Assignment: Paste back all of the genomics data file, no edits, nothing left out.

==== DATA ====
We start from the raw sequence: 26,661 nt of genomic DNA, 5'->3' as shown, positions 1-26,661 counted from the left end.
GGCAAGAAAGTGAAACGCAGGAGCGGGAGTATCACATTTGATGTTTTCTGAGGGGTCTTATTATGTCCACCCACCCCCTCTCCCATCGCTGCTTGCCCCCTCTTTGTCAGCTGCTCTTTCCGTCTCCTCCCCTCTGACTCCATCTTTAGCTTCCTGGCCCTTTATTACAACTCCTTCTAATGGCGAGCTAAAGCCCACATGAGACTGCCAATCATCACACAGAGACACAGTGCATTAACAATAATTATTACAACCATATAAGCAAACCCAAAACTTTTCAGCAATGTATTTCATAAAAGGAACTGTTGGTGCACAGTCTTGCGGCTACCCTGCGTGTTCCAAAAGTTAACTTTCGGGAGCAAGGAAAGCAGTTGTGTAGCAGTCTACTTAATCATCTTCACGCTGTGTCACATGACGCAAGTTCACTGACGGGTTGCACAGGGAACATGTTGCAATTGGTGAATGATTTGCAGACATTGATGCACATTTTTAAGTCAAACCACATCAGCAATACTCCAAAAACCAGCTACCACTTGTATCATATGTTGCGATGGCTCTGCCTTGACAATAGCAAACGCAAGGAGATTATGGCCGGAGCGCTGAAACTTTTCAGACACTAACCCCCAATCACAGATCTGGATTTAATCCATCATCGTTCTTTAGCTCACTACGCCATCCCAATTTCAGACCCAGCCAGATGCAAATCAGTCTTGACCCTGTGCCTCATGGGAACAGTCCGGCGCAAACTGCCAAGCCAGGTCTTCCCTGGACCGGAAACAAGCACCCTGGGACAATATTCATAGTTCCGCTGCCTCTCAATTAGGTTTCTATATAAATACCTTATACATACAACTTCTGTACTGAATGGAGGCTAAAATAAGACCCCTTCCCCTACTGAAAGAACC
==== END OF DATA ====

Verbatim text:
We start from the raw sequence: 26,661 nt of genomic DNA, 5'->3' as shown, positions 1-26,661 counted from the left end.
GGCAAGAAAGTGAAACGCAGGAGCGGGAGTATCACATTTGATGTTTTCTGAGGGGTCTTATTATGTCCACCCACCCCCTCTCCCATCGCTGCTTGCCCCCTCTTTGTCAGCTGCTCTTTCCGTCTCCTCCCCTCTGACTCCATCTTTAGCTTCCTGGCCCTTTATTACAACTCCTTCTAATGGCGAGCTAAAGCCCACATGAGACTGCCAATCATCACACAGAGACACAGTGCATTAACAATAATTATTACAACCATATAAGCAAACCCAAAACTTTTCAGCAATGTATTTCATAAAAGGAACTGTTGGTGCACAGTCTTGCGGCTACCCTGCGTGTTCCAAAAGTTAACTTTCGGGAGCAAGGAAAGCAGTTGTGTAGCAGTCTACTTAATCATCTTCACGCTGTGTCACATGACGCAAGTTCACTGACGGGTTGCACAGGGAACATGTTGCAATTGGTGAATGATTTGCAGACATTGATGCACATTTTTAAGTCAAACCACATCAGCAATACTCCAAAAACCAGCTACCACTTGTATCATATGTTGCGATGGCTCTGCCTTGACAATAGCAAACGCAAGGAGATTATGGCCGGAGCGCTGAAACTTTTCAGACACTAACCCCCAATCACAGATCTGGATTTAATCCATCATCGTTCTTTAGCTCACTACGCCATCCCAATTTCAGACCCAGCCAGATGCAAATCAGTCTTGACCCTGTGCCTCATGGGAACAGTCCGGCGCAAACTGCCAAGCCAGGTCTTCCCTGGACCGGAAACAAGCACCCTGGGACAATATTCATAGTTCCGCTGCCTCTCAATTAGGTTTCTATATAAATACCTTATACATACAACTTCTGTACTGAATGGAGGCTAAAATAAGACCCCTTCCCCTACTGAAAGAACC